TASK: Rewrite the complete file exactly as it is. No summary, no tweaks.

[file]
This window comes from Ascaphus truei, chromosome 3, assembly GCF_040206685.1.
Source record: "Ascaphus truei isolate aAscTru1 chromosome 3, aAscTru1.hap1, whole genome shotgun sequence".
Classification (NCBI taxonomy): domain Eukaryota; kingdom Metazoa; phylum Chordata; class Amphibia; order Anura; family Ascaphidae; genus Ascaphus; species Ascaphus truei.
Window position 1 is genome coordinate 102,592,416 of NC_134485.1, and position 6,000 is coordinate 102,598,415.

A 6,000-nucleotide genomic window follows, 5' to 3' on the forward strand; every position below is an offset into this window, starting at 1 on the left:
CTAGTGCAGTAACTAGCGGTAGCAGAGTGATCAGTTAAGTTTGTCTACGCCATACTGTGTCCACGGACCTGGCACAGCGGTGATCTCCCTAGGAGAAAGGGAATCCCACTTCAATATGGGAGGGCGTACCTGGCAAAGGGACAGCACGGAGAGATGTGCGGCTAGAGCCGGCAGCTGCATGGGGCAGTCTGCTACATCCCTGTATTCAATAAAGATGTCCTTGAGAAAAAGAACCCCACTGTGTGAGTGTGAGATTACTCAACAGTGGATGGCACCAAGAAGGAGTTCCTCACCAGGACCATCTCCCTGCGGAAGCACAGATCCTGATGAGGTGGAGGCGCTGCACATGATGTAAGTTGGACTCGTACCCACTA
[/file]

This window comes from Ascaphus truei, chromosome 3, assembly GCF_040206685.1.
Source record: "Ascaphus truei isolate aAscTru1 chromosome 3, aAscTru1.hap1, whole genome shotgun sequence".
Classification (NCBI taxonomy): domain Eukaryota; kingdom Metazoa; phylum Chordata; class Amphibia; order Anura; family Ascaphidae; genus Ascaphus; species Ascaphus truei.
Window position 1 is genome coordinate 102,592,416 of NC_134485.1, and position 6,000 is coordinate 102,598,415.

A 6,000-nucleotide genomic window follows, 5' to 3' on the forward strand; every position below is an offset into this window, starting at 1 on the left:
CTAGTGCAGTAACTAGCGGTAGCAGAGTGATCAGTTAAGTTTGTCTACGCCATACTGTGTCCACGGACCTGGCACAGCGGTGATCTCCCTAGGAGAAAGGGAATCCCACTTCAATATGGGAGGGCGTACCTGGCAAAGGGACAGCACGGAGAGATGTGCGGCTAGAGCCGGCAGCTGCATGGGGCAGTCTGCTACATCCCTGTATTCAATAAAGATGTCCTTGAGAAAAAGAACCCCACTGTGTGAGTGTGAGATTACTCAACAGTGGATGGCACCAAGAAGGAGTTCCTCACCAGGACCATCTCCCTGCGGAAGCACAGATCCTGATGAGGTGGAGGCGCTGCACATGATGTAAGTTGGACTCGTACCCACTA